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ClintClint

Beach Fanatic
Jul 2, 2008
599
78
I'll leave everyone with the best financial advice anyone ever gave me:

Be careful of advice about finances/real estate that you take from friends, family, and random strangers. Nobody likes to look stupid and people will lie to keep from looking foolish. Unless you have access to someone's financial records take that cash flowing rental, incredible interest rate, or great deal with a grain of salt.

You got some good advice SWGB, but please allow me to expand on it a little---don't trust anyone's financial records, they may well be pure fiction
 

Paula

Beach Fanatic
Jan 25, 2005
3,747
442
Michigan but someday in SoWal as well
I bought a cottage in SoWal and LOVE it. We made some of our best memories there, so much so that my daughter wanted to have her senior high school photos taken at the beach across the street. Here are a few things I've learned:

1. I have no regrets, only great memories with family and friends (and some SoWal friends that sadly, I haven't seen much but will see again in the future when I'm there more often. If you're going to make great memories there and you have the money to pay for it and won't depend on rental income to pay the mortage and you have other investments and savings/retirement, you'll be able to enjoy the memories you're making with great peace of mind.

2. I like renting it out and using a management company to take care of everything because I work full time and can't get there often right now (but will in about 3 years... countdown has started....). I actually have two cottages and I go "in the hole" about $10,000 on one cottage and $20,000 on the other cottage each year. That's a lot of money since 2003 that could have been invested somewhere else, but I probably would have put it into the stock market and lost some of it anyway, so I'm feeling pretty good (the cottages are just part of my investment portfolio and they make me very happy). So far, I can cover the $30,000/year; if I can't in the future (e.g., kids in college), I'll sell one cottage (and I'm glad I bought right before the prices all went up and crashed, so I'd be OK, but that didn't work out for everyone which is why you heard so many warnings - everyone here knows people who got burned and are just trying to make sure that doesn't happen again).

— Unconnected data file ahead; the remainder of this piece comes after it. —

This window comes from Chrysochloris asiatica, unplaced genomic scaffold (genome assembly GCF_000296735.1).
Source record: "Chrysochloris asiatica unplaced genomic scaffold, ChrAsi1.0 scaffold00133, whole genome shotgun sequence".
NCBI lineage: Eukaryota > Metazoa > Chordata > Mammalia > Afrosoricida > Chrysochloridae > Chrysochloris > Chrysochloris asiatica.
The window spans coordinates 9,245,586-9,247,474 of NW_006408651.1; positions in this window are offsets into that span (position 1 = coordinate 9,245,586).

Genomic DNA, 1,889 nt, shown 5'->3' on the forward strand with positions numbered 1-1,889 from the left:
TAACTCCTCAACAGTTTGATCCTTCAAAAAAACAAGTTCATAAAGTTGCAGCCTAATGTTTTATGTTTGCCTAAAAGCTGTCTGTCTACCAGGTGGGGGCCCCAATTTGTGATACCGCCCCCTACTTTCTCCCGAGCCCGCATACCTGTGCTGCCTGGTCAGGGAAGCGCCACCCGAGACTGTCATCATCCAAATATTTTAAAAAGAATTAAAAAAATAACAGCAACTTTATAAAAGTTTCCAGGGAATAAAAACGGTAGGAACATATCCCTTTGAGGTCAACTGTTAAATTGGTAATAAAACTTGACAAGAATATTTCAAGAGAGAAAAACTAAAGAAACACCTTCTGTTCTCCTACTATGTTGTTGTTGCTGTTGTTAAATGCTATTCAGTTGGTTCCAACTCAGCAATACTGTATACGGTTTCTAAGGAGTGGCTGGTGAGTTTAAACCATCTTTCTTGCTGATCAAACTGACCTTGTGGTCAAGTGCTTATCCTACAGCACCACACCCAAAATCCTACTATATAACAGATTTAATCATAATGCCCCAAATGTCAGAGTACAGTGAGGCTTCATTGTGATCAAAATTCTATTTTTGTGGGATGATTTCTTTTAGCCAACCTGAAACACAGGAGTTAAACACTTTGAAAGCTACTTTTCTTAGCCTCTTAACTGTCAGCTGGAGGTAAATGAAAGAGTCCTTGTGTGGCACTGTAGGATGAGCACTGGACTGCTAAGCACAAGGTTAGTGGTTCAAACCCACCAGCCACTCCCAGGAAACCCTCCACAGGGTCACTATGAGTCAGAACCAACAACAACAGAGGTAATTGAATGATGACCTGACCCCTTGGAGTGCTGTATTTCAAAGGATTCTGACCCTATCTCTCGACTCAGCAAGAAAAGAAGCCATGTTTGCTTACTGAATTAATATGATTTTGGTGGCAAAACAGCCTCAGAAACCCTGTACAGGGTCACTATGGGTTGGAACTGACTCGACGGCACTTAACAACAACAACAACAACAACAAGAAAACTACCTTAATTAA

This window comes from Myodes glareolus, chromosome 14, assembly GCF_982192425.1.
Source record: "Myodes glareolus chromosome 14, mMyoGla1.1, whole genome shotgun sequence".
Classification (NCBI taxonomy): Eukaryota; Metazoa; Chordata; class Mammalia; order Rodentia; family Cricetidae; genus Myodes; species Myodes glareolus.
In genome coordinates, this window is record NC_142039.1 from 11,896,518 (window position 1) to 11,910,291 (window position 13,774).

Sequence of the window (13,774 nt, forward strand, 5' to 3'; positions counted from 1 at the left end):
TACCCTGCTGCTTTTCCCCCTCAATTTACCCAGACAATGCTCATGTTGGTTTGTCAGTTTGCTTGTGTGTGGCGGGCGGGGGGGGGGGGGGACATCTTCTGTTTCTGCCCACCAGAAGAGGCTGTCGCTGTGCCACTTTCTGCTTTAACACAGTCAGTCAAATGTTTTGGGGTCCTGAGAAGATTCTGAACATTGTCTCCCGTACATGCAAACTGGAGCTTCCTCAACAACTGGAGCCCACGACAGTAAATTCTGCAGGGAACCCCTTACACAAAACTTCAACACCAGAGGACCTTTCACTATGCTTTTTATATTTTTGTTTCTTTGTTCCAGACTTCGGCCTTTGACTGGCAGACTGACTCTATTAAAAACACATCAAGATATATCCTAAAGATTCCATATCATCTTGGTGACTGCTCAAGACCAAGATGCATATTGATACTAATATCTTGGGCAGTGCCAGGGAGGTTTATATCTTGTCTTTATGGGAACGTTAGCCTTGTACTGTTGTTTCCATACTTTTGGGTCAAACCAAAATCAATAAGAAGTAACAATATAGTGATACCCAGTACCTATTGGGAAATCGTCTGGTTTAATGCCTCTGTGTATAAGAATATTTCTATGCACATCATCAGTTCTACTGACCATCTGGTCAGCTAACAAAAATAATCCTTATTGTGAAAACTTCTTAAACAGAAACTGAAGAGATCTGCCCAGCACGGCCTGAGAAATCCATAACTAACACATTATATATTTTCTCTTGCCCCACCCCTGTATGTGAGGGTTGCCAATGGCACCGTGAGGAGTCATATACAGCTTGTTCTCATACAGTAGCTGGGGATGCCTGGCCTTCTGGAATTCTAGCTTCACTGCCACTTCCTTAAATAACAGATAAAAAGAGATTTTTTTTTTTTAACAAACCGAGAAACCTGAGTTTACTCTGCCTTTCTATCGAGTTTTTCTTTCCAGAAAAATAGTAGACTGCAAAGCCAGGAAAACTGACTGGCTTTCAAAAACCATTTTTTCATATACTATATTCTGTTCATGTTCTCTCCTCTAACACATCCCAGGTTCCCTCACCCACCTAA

3. I don't worry too much about what happens to the stuff when it's rented. The gain from the renters (in good will, having people in the place when I'm not there, stuff they've kindly left behind for others to use) has far outweighed any losses (very little has been taken or broken). I don't put my best stuff in there, but I do have some sentimental things in there (old furniture) and I'm not worried about it. If it's meant to break, it will break.

4. Personally, I like having small places (two side-by-side 3 bedrooms but in 1100 square feet each - brilliant use of small space) because it's less likely that I'll get large groups of people -- e.g., unsupervised students. I advertise my places as family-friendly, which they are and with nothing to do in the area except sit on the porch, pool, beach. Doesn't sound too appealing to partiers and people looking for action (which is good). Also, with the two side-by-side smaller places, when I travel (or guests travel) with larger groups, they can get together when they want and also go to their own cottage for privacy. And I can go down there and stay in one and have renters in the other. And if I decide to sell one, I still have the other.

5. Don't expect the management company to get all your renters (or even most of them). Use VRBO. And the rental company will never clean/maintain your place as you would, so expect to go there and have to follow-up on cleaning/maintenance. Sometimes I go there and the places are in great shape. Other times less so. But I have a very good relationship with our management company and I'm glad they're there.

6. If you're concerned about hurricanes, find a place that's up on one of the high dune areas of the SoWal area. Won't help with wind and rain, but sure can help with storm surge. Also helps to get a place that has passed the most recent storm codes (e.g, roof, windows). Get on SoWal.com during a storm/hurricane and you'll get up-to-the-minute news on what's happening. Don't worry about the beaches looking pretty torn apart after a hurricane. It's interesting to watch the beaches change over time. They were absolutely stunning this past August with fluffy white sand and I must say they were stunning after Hurricane Ivan. It really was something to see what hurricanes can do and how Mother Nature Works. I'm a wiser person about the beach/nature now than I was when I first came here in 2003. If you're on a dune, the stairs to the beach will get washed away every now and then, but then you can go to the beach in some of the flatter areas and the association (if you have one) will charge you to build new stairs.

7. If you buy a place with an association, remember that association fees go up. Our community has VERY low association fees because it is small and the landscaping is natural (no grass or fountains to pay for).